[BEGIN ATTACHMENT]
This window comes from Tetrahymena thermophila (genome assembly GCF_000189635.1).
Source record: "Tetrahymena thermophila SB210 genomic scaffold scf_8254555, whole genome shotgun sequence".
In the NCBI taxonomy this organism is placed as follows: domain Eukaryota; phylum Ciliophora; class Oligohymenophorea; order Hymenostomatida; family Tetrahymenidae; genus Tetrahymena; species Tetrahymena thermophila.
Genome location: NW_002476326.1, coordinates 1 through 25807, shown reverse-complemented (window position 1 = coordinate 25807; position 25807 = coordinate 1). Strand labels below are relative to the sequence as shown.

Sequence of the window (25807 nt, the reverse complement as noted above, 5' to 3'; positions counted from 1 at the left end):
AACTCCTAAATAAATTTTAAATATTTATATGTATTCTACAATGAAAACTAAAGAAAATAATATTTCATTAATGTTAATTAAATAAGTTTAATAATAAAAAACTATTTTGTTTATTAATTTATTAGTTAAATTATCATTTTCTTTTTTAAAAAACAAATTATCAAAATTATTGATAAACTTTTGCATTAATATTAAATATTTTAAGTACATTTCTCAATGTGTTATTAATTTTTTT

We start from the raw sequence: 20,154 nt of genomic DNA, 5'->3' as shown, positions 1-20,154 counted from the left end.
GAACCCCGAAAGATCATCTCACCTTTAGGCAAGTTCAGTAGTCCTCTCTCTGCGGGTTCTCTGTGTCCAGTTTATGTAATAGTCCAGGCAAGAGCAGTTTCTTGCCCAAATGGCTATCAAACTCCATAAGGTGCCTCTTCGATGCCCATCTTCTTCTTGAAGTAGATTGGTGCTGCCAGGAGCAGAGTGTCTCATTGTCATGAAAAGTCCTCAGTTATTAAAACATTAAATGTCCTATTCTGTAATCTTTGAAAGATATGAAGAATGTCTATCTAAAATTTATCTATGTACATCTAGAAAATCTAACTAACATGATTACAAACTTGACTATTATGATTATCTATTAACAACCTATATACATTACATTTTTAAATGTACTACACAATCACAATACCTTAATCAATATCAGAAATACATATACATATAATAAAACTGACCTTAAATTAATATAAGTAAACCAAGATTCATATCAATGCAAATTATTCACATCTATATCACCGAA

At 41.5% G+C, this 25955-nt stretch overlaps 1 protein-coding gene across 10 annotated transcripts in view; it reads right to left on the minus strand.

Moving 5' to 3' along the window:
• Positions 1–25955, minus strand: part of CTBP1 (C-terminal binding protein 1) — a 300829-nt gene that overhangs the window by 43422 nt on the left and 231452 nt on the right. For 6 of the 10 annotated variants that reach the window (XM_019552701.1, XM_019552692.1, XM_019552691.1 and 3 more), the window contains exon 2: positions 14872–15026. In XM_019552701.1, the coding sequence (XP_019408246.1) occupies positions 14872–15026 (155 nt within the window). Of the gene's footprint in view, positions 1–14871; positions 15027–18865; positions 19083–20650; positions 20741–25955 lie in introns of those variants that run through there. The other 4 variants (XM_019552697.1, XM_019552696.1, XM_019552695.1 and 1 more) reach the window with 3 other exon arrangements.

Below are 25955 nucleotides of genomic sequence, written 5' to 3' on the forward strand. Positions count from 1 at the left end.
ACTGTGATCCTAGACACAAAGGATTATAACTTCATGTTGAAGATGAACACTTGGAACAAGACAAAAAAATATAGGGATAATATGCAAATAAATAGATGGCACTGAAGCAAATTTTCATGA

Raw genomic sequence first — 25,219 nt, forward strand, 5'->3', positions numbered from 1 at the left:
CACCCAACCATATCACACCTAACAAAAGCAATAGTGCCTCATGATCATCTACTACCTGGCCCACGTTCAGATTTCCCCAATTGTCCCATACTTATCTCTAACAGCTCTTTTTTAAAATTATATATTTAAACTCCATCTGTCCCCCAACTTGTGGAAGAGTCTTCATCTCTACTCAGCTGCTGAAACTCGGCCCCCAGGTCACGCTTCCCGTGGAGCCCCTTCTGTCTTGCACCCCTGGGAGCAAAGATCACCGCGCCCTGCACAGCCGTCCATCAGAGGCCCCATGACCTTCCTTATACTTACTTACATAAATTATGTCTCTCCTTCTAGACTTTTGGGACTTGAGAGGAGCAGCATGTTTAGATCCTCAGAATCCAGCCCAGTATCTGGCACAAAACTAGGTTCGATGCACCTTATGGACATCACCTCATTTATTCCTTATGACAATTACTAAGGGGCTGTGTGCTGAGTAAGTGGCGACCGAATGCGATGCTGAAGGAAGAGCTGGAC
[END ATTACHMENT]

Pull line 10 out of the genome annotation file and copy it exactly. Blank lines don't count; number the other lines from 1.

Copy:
Moving 5' to 3' along the window: